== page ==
Cartridge of the Week: The .30-06 Springfield


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The .30-06 Springfield

The .30-06 Springfield cartridge (pronounced "thirty-ought-six"), 7.62×63mm in metric notation and called ".30 Gov't '06" by Winchester, was introduced to the United States Army in 1906 and later standardized; it remained in use until the late 1970s. The ".30" refers to the caliber of the bullet in inches. The "06" refers to the year the cartridge was adopted, 1906. It replaced the .30-03, 6mm Lee Navy, and .30-40 Krag cartridges. The .30-06 remained the U.S. Army's primary rifle and machine gun cartridge for nearly 50 years before being replaced by the 7.62×51mm NATO and 5.56×45mm NATO, both of which remain in current U.S. and NATO service. It remains a very popular sporting round, with ammunition produced by all major manufacturers.

In the early-1890s, the U.S. military adopted the smokeless powder .30-40 Krag rimmed cartridge. The 1894 version of that cartridge used a 220-grain round-nose bullet. Around 1901, the U.S. started developing an experimental rimless cartridge for a Mauser action with box magazine. That led to the 1903 .30-03 rimless service round that used the same 220-grain round-nose bullet as the Krag. The .30-03 achieved a muzzle velocity of 2,300 ft/s.

Many European militaries at the beginning of the 20th century were adopting lighter-weight (roughly 150-to-200-grain), higher velocity, service rounds with pointed (spitzer) bullets: France in 1898 (8mm Lebel Balle D spitzer 198 grains with boat-tail), Germany in 1903 (7.92×57mm Mauser 153 grains S Patrone), Russia in 1908 (7.62×54mmR Lyokhkaya pulya), and Britain in 1910 (.303 British Mark VII 174 grains). Consequently, the round-nosed U.S. .30-03 service cartridge was falling behind. For these reasons, the U.S. military developed a new, lighter cartridge in 1906, the .30-06 Springfield, "cartridge, ball, caliber .30, Model of 1906", or just M1906. The .30-03 case was modified to have a slightly shorter neck to fire a spitzer flat-based 150-grain bullet that had a ballistic coefficient (G1 BC) of approximately 0.405, a muzzle velocity of 2,700 ft/s, and a muzzle energy of 2,429 ft⋅lbf.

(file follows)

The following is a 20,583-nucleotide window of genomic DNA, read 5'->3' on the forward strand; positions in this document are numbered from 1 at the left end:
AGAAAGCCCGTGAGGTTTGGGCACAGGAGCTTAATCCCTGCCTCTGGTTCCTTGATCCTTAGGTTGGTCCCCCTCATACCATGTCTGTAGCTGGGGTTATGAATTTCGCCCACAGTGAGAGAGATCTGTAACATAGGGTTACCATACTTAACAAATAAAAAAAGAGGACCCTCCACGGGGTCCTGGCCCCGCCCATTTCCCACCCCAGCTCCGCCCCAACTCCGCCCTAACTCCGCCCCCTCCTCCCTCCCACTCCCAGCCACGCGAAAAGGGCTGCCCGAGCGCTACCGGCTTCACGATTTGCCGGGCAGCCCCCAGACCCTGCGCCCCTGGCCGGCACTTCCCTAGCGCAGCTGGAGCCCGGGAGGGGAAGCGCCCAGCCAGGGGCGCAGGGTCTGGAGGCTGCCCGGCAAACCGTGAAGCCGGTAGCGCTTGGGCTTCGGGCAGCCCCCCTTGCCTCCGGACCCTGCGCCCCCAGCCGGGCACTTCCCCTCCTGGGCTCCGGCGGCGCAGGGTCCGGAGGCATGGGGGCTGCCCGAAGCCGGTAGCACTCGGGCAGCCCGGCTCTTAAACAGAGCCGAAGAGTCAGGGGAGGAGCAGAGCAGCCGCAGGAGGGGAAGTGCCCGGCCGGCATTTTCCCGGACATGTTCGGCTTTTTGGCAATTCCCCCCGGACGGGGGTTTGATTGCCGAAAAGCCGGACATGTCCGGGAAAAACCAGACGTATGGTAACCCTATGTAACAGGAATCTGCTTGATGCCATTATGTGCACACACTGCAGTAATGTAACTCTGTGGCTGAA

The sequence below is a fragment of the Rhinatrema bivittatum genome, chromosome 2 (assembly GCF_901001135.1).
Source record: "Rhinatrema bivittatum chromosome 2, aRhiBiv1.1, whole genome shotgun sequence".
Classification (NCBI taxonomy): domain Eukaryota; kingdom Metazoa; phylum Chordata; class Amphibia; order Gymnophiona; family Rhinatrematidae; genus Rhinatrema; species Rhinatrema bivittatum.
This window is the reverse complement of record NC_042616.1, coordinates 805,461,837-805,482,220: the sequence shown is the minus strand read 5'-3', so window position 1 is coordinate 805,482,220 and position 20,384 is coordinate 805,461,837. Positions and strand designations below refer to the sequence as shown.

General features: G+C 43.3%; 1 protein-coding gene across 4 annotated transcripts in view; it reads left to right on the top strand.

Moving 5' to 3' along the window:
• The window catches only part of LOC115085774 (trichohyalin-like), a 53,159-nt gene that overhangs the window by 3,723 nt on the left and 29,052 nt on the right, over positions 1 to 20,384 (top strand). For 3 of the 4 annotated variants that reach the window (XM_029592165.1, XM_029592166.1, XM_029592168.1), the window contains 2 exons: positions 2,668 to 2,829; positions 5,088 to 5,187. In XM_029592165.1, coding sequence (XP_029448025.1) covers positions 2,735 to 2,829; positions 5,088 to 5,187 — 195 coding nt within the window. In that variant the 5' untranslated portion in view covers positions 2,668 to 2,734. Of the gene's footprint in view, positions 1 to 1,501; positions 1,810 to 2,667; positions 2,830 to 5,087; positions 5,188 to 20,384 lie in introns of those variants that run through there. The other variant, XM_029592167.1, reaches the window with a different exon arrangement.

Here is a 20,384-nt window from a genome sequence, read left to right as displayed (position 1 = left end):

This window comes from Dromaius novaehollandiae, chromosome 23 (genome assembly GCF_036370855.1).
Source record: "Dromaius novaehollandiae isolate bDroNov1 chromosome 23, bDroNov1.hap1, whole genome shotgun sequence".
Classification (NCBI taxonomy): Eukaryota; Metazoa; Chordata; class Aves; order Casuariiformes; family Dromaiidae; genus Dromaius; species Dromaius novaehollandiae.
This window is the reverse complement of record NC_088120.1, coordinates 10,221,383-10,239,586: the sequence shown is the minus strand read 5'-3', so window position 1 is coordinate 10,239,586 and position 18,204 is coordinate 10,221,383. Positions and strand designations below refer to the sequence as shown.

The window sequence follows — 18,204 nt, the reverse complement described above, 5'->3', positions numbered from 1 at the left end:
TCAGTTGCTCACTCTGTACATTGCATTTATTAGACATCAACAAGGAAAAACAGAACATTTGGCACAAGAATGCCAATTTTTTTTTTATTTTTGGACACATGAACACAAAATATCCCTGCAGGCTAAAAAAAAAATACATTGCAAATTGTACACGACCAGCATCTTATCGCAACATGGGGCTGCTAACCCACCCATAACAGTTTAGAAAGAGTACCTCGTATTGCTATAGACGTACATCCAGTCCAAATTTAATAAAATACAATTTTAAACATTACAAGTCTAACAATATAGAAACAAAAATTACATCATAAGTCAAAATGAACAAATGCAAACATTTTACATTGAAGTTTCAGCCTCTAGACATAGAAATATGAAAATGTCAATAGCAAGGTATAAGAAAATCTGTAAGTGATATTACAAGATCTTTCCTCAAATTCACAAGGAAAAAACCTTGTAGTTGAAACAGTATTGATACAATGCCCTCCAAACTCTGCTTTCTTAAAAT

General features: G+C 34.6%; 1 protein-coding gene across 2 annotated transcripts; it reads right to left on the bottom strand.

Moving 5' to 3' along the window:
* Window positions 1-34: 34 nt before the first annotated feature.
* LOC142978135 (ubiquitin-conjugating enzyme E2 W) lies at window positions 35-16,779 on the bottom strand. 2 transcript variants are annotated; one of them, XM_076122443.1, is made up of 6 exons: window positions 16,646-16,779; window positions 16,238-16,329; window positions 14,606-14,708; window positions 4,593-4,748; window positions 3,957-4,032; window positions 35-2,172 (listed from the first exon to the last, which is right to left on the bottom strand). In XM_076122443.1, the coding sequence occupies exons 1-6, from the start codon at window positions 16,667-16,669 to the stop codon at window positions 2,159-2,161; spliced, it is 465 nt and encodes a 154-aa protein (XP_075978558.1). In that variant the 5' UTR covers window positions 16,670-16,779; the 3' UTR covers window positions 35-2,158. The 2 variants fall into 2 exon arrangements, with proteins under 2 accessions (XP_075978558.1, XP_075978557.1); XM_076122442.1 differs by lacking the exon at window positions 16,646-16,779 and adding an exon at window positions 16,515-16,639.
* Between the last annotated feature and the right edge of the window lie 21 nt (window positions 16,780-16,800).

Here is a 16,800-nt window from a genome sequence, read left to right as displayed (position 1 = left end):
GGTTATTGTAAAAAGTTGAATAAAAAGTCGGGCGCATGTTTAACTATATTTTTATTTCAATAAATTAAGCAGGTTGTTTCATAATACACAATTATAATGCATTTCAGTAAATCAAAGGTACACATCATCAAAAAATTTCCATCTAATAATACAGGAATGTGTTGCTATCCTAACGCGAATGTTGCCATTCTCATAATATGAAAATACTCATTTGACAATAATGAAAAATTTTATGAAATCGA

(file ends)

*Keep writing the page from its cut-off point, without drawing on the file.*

The .30-06 cartridge was designed when shots of 1,000 yards were expected. In 1906, the original M1906 .30-06 cartridge consisted of a 150 grains, flat-base cupronickel-jacketed-bullet. After World War I, the U.S. military needed better long-range performance machine guns. Based on weapons performance reports from Europe, a streamlined, 173 grains boattail, gilding-metal bullet was used. The .30-06 cartridge, with the 173 grains bullet was called cartridge, .30, M1 ball. The .30-06 cartridge was far more powerful than the smaller Japanese 6.5×50mm Arisaka cartridge and comparable to the Japanese 7.7×58mm Arisaka. The new M1 ammunition proved to be significantly more accurate than the M1906 round. In 1938, the unstained, 150 grains, flat-base bullet combined with the .30-06 case became the M2 ball cartridge.

The M2 ball specifications required 2,740 feet per second minimum velocity, measured 78 feet from the muzzle. M2 ball was the standard-issue ammunition for military rifles and machine guns until it was replaced by the 7.62×51mm NATO round in 1954. For rifle use, M2 ball ammunition proved to be less accurate than the earlier M1 cartridge; even with match rifles, a target group of 5 inches diameter at 200 yards using the 150-grain M2 bullet was considered optimal, and many rifles did not perform nearly as well. The U.S. Marine Corps retained stocks of M1 ammunition for use by snipers and trained marksmen throughout the Solomon Islands campaign in the early years of the war.

Commercially manufactured rifles chambered in .30-06 are popular for hunting. Current .30-06 factory ammunition varies in bullet weight from 109.6 to 220.7 gr in solid bullets, and as low as 55.6 gr with the use of a sub-caliber bullet in a sabot. Loads are available with reduced velocity and pressure as well as increased velocity and pressure for stronger firearms. The .30-06 remains one of the most popular sporting cartridges in the world. Many hunting loads have over 3,000 foot-pounds of energy at the muzzle and use expanding bullets that can deliver rapid energy transfer to targets.